MQL is sweet (e.g. give me all of Tom Cruise's movies since 1995 that have cost over 10million dollars to make), but what good is the data dump if all I can do is resort to simplistic SQL queries? MQL support is just as important as the data itself.

I'm sure that I'm overlooking something simple as usual (shameless self-deprecation reference in an attempt to hold myself less accountable in the event that there's an easy solution available but I was just too lazy to find it).

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cybernytrix 1373 days ago | link

AFAIK you need to process that data - put it into a graph db or a RDF store. SQL/MQL/RDF/OWL are all just query languages that can query the data. BTW there is no open source MQL implementation.

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LiveTheDream 1373 days ago | link

Freebase's blog post on graphd (their speedy, non-open-source tuple store):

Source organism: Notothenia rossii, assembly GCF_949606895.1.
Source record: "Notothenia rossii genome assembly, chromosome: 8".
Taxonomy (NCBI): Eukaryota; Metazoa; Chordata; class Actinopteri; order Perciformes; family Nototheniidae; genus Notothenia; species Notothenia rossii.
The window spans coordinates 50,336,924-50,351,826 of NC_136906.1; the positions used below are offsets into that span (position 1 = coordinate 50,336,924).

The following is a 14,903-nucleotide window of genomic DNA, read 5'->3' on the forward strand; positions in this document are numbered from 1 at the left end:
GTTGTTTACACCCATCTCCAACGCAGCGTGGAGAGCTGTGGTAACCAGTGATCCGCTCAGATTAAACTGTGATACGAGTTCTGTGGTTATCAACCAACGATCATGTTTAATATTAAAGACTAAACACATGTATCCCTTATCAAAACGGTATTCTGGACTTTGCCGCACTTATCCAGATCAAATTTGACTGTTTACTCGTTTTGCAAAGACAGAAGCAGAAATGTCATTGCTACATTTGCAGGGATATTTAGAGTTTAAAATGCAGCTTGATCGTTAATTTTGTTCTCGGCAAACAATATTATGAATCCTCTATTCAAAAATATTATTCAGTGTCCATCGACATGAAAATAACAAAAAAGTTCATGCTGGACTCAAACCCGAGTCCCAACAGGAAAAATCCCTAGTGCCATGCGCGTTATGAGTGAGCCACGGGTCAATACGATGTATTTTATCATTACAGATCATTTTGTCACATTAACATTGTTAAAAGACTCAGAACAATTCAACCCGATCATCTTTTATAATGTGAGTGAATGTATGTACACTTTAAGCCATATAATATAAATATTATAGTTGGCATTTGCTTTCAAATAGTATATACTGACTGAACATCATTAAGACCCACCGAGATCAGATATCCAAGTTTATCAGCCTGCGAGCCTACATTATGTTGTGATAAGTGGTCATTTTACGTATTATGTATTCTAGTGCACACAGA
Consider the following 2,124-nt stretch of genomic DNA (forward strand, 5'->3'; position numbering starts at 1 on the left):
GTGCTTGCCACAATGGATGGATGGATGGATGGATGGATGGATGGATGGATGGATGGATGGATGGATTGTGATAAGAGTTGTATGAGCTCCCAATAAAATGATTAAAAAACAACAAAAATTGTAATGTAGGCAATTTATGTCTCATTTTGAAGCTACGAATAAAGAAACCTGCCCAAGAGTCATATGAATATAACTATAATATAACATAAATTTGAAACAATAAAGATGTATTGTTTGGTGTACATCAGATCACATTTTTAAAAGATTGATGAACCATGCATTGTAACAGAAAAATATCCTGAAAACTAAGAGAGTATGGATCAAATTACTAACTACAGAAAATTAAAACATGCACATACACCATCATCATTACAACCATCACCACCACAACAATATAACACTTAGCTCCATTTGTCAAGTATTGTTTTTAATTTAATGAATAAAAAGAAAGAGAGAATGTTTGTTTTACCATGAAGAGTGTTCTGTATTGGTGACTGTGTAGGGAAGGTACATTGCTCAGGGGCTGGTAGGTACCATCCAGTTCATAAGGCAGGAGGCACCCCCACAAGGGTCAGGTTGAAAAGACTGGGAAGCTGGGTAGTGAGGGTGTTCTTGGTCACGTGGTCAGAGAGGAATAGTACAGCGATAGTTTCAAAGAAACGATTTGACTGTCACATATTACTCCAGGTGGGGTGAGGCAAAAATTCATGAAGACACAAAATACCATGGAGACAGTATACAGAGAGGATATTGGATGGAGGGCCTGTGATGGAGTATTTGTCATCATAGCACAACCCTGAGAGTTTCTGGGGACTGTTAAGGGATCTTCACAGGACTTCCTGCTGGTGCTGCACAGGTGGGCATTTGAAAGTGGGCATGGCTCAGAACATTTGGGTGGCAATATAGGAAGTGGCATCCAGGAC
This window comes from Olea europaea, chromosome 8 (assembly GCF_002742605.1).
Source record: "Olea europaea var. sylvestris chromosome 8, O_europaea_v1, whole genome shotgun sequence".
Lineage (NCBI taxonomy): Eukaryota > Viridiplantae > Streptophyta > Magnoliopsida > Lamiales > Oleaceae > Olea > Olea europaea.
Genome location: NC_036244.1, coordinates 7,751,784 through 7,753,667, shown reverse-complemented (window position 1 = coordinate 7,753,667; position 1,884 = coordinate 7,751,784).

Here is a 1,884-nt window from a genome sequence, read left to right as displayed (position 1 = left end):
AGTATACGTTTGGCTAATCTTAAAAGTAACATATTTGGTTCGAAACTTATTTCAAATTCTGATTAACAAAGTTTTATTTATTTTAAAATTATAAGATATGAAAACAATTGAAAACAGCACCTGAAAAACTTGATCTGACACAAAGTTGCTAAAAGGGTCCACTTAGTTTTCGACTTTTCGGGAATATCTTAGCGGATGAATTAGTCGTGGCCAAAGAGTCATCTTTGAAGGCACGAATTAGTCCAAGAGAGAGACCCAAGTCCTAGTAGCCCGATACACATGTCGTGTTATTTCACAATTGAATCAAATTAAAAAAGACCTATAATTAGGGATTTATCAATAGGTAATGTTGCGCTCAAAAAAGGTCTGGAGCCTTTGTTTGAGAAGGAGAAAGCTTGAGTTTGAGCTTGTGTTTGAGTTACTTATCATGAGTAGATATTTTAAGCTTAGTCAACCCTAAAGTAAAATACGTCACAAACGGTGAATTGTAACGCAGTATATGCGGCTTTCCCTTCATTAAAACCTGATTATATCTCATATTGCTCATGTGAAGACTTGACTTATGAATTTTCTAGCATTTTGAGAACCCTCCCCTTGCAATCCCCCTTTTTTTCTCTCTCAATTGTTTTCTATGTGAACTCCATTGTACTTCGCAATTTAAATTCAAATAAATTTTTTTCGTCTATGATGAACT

http://blog.freebase.com/2008/04/09/a-brief-tour-of-graphd/

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riffraff 1373 days ago | link

the place where I'm now (http://cascaad.com) does use the freebase dumps as a primary source for out entity database (though more are in the works). It is pretty usable even if some interesting data is not available. The dev list and irc channel is also a very useful source.

We hope to be able to provide rdf/rdfa links at some point, because, hey, the semantic web is a darn cool thing :)

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SeriousGuy 1373 days ago | link

wow I was interested in joining Freebase, now I need to join google!

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c00p3r 1373 days ago | link

Another try to compete with wikipedia? This time it might be successful. Wikipedia lacks structure and API to fetch different content types.

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startuprules 1373 days ago | link

Search. Monopoly.